Sunday, October 15, 2006

Wishing and Hoping

Children are given lots of opportunities to wish for things: Birthday candles, first stars, hay trucks (possibly this one only exists in the country but we used to make a wish if a hay truck passed our car while driving). I don’t think that I was an extremely morbid child but at birthdays, dusk, or on the highway I only made one wish: “Please don’t let anyone I love die.” Wishing seemed like big business as a kid and I was very afraid of screwing it up. Wishes didn’t seem to come true very often and I was sure that this had something to do with the wishers not properly adhering to the rules.

I took time to construct my wishes before making them, I figured I had to be careful not to accidentally make more than one wish or give the powers that be (TPTB) a chance to scam me. Obviously influenced by cartoons in which the protagonist was tricked by an overly literal genie I felt an obligation to make my wishes very clear. I worried that the “anyone I love” qualifier was not precise enough and, if I had time, handed over a specific list of people with the wish. I was also afraid of wishing for something overly selfish in case there was some trade being made that I was not fully aware of. I could never let go of how awful I’d feel if TPTB brought me a bright shiny new bike and took away my mom.

Today I don’t make as many wishes. Occasionally I do look up at the darkening sky and spotting the first twinkle get wistful for wishing, but the right request is harder to come by. People will die and while I often consider asking for long happy lives all around I’ve become a bit more able to accept that everyone’s time will ultimately be too short and that asking to change that is probably futile. Lately I’ve been feeling sad and am tempted to wish for the most
immediately obvious solutions but I don’t feel like I can trust my own judgment. I find myself wishing for vague concepts “help me find the right path to happiness,” “show me what the answers are.” On top of sounding like the target market for Dr. Phil I know I’m just asking for the genie to hand over a map of the most direct route to the store or a list of the correct replies to tomorrow night’s Jeopardy questions.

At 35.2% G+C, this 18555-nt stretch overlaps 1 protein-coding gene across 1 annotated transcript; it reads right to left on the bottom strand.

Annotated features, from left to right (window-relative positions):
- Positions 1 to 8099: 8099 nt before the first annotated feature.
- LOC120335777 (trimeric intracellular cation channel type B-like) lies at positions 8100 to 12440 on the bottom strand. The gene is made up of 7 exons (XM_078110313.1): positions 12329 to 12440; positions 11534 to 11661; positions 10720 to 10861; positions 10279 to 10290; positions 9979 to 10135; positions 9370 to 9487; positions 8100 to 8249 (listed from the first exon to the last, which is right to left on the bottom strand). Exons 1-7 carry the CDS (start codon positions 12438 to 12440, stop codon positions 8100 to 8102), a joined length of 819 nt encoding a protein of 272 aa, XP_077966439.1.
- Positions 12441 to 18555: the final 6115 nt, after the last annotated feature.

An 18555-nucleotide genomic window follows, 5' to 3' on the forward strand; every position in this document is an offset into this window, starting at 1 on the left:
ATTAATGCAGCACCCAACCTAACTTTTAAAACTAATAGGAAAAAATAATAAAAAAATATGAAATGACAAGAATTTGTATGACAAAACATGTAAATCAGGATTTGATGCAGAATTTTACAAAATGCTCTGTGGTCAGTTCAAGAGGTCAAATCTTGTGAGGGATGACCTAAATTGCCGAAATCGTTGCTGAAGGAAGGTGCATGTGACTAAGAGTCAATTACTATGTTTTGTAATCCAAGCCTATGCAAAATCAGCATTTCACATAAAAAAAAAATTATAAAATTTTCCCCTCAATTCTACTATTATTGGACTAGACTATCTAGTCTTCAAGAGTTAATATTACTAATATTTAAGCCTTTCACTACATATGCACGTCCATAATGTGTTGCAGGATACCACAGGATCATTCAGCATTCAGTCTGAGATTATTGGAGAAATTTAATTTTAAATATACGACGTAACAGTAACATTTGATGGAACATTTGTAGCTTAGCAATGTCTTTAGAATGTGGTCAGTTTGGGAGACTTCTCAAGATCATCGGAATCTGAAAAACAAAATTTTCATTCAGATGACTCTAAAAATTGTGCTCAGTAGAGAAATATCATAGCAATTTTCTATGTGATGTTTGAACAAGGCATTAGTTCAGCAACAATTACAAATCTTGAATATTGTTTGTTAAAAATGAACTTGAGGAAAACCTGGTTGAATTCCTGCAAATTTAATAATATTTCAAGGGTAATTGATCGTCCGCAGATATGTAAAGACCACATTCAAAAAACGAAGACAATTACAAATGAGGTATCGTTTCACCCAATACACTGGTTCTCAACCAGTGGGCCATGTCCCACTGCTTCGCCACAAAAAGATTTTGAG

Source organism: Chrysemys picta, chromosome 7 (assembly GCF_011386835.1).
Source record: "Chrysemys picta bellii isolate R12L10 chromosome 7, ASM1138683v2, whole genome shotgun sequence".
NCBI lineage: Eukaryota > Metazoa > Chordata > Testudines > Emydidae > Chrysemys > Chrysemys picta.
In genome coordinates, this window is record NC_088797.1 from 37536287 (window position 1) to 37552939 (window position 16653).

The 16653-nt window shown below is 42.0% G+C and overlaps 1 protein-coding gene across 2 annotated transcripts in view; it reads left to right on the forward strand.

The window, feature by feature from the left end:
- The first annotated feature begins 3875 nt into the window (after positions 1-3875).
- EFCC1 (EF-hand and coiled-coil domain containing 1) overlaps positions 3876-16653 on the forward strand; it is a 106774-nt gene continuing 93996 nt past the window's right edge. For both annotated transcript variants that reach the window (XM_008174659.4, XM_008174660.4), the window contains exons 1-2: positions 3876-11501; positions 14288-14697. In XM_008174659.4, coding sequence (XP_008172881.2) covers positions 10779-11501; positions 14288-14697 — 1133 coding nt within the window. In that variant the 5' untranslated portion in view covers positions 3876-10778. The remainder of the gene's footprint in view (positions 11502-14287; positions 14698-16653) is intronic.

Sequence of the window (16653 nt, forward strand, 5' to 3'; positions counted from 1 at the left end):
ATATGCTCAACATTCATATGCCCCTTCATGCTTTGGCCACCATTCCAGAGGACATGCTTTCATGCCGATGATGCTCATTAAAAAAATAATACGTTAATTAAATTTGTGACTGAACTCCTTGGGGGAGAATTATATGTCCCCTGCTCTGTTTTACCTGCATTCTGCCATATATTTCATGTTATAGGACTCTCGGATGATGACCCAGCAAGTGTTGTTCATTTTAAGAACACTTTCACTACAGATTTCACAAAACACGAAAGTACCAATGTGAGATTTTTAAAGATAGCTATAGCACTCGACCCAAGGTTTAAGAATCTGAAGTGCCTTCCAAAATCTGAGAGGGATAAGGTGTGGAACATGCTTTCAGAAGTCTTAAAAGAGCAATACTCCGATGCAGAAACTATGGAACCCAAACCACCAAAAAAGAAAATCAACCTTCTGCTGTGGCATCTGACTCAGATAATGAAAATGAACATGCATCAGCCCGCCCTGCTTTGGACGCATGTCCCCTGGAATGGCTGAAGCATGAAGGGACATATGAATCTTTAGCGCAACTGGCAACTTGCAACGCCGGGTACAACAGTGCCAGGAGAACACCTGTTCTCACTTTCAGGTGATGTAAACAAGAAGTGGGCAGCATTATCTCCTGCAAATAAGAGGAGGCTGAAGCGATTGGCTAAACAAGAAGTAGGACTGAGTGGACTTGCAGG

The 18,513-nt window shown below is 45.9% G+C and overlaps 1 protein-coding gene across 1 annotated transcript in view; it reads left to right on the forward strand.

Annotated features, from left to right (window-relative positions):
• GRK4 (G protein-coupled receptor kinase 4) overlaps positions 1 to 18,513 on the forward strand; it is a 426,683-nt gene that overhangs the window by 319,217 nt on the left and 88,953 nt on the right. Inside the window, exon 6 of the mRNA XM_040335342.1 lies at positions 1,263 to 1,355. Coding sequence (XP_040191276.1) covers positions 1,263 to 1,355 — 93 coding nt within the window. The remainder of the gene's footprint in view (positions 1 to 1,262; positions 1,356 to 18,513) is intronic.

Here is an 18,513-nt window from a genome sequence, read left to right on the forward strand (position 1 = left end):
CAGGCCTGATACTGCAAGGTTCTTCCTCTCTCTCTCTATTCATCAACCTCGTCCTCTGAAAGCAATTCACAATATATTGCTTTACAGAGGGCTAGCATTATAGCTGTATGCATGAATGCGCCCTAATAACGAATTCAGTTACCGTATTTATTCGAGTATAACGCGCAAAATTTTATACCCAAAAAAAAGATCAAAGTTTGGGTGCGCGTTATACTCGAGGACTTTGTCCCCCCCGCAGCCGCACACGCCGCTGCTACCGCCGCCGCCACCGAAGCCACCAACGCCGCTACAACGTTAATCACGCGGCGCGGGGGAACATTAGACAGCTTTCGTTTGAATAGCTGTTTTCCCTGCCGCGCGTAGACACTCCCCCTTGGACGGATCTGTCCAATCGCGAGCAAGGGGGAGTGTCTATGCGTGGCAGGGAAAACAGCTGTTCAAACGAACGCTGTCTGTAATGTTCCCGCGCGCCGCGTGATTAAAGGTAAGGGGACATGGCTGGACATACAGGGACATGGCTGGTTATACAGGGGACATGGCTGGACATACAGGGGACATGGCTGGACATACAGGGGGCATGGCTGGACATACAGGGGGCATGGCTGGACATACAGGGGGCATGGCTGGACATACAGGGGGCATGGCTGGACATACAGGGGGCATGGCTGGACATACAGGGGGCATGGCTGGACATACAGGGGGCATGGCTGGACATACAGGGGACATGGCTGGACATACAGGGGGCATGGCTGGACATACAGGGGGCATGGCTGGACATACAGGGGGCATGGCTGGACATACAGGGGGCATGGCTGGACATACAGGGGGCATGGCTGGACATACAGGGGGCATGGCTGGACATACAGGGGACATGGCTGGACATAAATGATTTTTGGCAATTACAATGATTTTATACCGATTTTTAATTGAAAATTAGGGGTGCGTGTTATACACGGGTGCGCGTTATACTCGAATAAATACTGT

themikestand said...

Hee. Awesome.

I never wished on a hay truck as a kid, though I did grow up in the prairies. I should think that growing up in the country, that would result in you making countless wishes every day; more than enough to get through all your immediate family members and on to bikes and Holly Hobbie (?) dolls.

alia said...

my wish was almost always the same... but where i got creative was what counted as a wishing opportunity. wishbones of chickens, check. black cats, check. holding my breathe while under a bridge/in a tunnel, check.

amy said...

according to joe, wish for a pickle and you'll never be dissapointed.

Matthew said...

today (actually, yesterday now) was my one-year anniversary with my now-roomate. be careful what you wish for - it might come true! (jk, Jen!)

Matthew said...

sorry if that was totally obnoxious. i really just wanted to comment on your blog ;)

Brianna said...

Matt: not obnoxious at all, I love comments. Say hi to Jen -- tell her to send me more secret Gap sale cards ;).